We don't yet have a good low-carbon alternative for international travel, but with enough effort and investment in other areas we can make changes that will offset the impact of the things we can't change yet.

    • Kevin Harrington

      A few years ago on a film trip to Iceland, I watched the Vatnajökull glacier recede a few feet in a week. It had a really powerful effect on me. I have been able to correlate climate change to the destruction of beautiful landscapes with my own eyes through my international travels, and that is what motivated me to go from wanting to protect our planet to actually taking steps in the flight to protect it. So traveling overseas might be one of the best ways to emit carbon if you can do something with it, like for me it was volunteering for the Sierra club and joining lobby's, like for SB100.

      📷: This is where we witnessed the Vatnajökull glacier recede.

    • Oh wow. When were you there?

      Here's a photo I took of Vatnajökull in September of 2015 from the end of the trail that starts near the Skaftafell campground. Not sure if we're looking at the same part of the glacier as your photo though.

    • Kevin Harrington

      Oh wow, the locations of where we took our photos were about 10 miles apart. I took that photo here:

      We stayed in a farmers basement for 6 nights that was pretty close to the Skaftafell campground. I took this photo very close to where you were 👇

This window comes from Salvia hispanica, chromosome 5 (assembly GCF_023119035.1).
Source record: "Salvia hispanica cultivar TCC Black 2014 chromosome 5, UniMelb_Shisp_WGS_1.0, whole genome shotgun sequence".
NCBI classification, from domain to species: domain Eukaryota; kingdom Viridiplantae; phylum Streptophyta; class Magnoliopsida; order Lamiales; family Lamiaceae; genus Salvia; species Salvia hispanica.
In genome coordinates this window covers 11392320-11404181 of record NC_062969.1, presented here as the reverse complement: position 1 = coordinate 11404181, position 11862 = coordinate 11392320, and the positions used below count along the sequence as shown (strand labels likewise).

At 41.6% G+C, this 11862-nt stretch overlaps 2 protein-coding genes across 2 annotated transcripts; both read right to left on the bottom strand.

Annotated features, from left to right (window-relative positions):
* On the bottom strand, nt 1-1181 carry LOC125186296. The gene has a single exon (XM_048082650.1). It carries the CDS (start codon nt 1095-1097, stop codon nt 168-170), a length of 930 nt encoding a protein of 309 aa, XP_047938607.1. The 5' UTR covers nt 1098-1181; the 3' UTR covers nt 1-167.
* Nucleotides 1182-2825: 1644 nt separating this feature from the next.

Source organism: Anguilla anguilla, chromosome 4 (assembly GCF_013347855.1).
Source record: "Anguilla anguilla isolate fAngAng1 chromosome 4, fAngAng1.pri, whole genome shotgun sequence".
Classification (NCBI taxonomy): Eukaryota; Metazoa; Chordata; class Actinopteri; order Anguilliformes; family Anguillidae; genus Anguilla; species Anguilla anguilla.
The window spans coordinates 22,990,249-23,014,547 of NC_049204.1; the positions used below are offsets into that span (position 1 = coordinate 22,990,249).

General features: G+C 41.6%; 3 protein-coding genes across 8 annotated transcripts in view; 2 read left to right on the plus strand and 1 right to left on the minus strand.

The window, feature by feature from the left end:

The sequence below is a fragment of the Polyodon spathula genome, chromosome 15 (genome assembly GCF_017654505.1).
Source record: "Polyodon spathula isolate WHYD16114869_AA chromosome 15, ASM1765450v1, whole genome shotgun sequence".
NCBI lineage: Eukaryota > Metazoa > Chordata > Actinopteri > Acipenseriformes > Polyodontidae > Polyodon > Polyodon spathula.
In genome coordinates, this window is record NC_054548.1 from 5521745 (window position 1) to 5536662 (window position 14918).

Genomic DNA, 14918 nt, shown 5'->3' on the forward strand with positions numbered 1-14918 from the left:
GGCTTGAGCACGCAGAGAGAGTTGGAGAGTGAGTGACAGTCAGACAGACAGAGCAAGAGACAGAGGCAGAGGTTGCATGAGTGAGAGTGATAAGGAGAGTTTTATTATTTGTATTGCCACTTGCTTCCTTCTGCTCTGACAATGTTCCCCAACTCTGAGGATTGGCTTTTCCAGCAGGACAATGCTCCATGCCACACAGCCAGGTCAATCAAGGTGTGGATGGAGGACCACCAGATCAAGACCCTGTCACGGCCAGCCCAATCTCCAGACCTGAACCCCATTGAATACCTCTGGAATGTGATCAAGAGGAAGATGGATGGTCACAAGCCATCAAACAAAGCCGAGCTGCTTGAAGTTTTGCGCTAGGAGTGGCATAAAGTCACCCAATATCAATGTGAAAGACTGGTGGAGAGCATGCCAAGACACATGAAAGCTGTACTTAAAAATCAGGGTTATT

• Great photo! That's very close to where we were. Here's where my photo was taken:

      I even took an aurora photo from the Skaftafell campground while we were there! 😄

    • First off, I appreciate that we can have civilized discussions on Cake where we can learn from each other, even if we ultimately have different viewpoints

      I would agree with you that we need to be more deliberate in our decision to order shit from Amazon if overseas shipment is required.

      If your kid needs anti-carsick glasses shipped from China so that your daughter can ride in the car without puking, that’s meeting a need.


      If your insulin prescription refill is going to be shipped from Indonesia, that’s meeting a need.


      On the other hand, if you’re ordering bling for your Tesla from China, I wouldn’t call that a need, or even a want that can’t be done without.

      So I’d agree that we should be asking such questions, instead of blindly following the no straws movement and having little to no impact on combatting climate change.

      That’s my two cents, anyway.